On Tuesday, the White House released 15,000 pages of memos written by Supreme Court nominee John Roberts. The material dates back to the Reagan administration, when a young Roberts served in the Justice Department as a special assistant, a relatively low-ranking position.
Senate Democrats are much more interested in Roberts documents from his later service in the administration of the first President Bush, when he was the principal deputy to then-Solicitor General Kenneth Starr. But the White House says those papers are protected under lawyer-client privilege and will not be released. O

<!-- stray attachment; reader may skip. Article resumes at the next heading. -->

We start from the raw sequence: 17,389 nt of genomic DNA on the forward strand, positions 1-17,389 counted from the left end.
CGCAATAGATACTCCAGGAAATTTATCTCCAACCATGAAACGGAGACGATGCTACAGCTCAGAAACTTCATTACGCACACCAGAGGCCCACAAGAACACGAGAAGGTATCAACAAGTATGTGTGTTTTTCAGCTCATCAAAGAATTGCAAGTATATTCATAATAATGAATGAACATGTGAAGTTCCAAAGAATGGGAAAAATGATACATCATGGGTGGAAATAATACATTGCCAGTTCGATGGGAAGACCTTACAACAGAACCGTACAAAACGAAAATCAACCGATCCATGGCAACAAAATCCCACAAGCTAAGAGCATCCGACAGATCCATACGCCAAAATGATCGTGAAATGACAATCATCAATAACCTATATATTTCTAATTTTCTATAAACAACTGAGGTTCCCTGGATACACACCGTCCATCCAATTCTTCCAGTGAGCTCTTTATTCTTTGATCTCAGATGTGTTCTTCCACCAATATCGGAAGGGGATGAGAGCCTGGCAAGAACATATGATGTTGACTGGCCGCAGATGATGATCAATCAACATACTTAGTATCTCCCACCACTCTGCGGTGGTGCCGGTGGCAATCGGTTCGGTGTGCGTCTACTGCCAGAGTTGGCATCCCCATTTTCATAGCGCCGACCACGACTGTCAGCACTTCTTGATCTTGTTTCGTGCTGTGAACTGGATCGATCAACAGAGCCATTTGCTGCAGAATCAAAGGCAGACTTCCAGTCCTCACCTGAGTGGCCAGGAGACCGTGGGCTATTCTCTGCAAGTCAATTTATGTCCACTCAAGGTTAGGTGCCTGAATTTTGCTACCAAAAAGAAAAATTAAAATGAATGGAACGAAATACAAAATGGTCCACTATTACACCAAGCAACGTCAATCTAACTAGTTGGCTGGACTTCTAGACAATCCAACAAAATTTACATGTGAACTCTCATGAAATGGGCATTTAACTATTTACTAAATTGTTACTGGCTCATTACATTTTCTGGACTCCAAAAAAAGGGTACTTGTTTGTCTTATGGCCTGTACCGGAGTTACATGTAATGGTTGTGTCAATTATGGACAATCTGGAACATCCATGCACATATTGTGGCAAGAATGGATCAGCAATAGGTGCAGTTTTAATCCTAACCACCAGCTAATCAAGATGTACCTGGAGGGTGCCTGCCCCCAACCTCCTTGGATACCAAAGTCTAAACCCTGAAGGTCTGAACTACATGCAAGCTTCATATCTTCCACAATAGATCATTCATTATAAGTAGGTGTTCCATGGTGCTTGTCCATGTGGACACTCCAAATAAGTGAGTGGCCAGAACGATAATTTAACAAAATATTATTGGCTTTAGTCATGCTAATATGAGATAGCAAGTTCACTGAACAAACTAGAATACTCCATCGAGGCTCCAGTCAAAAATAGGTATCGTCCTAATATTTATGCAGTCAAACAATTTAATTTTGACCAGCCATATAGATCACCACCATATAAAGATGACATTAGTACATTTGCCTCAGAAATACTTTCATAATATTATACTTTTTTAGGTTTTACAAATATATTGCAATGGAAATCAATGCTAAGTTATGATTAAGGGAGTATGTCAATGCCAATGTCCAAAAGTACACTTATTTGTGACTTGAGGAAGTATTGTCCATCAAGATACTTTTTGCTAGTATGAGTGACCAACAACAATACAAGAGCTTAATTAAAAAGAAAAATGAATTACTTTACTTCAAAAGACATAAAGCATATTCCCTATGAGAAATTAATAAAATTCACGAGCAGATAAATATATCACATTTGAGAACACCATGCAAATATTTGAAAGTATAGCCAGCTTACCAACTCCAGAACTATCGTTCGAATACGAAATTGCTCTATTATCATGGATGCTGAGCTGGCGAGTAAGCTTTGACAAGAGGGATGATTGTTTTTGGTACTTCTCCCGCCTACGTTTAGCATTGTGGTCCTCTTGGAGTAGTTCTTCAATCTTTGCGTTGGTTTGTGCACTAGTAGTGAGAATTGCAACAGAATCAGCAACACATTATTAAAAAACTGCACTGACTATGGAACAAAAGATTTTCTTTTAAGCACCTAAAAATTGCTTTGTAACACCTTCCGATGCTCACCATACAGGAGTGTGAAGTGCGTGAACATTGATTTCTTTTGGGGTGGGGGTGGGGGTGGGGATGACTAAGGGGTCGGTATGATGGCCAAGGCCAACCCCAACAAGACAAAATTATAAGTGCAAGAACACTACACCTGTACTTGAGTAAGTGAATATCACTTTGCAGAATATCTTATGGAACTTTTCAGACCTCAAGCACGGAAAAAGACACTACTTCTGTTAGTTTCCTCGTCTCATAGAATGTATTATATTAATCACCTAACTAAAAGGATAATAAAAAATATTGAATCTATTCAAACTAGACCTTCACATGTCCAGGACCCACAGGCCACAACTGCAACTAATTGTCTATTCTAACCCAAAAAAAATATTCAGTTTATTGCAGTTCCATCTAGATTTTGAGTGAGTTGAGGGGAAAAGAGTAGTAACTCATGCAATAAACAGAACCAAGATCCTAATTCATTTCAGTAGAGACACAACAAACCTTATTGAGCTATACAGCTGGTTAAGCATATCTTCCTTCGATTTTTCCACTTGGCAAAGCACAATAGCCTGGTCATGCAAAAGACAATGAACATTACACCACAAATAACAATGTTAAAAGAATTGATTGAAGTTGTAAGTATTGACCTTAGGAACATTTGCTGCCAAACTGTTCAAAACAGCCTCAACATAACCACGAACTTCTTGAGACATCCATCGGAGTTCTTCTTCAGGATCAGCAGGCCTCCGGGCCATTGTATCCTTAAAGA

ur guests discuss what the newly available papers do — and don't — reveal about John Roberts.
David Savage, Supreme Court reporter for the Los Angeles Times
Jeffrey Rosen, professor at George Washington University Law School; legal affairs editor at The New Republic
Michael Gerhardt, professor of law; author of The Pressure of Precedent and The Federal Appointments Process: A Constitutional and Historical Analysis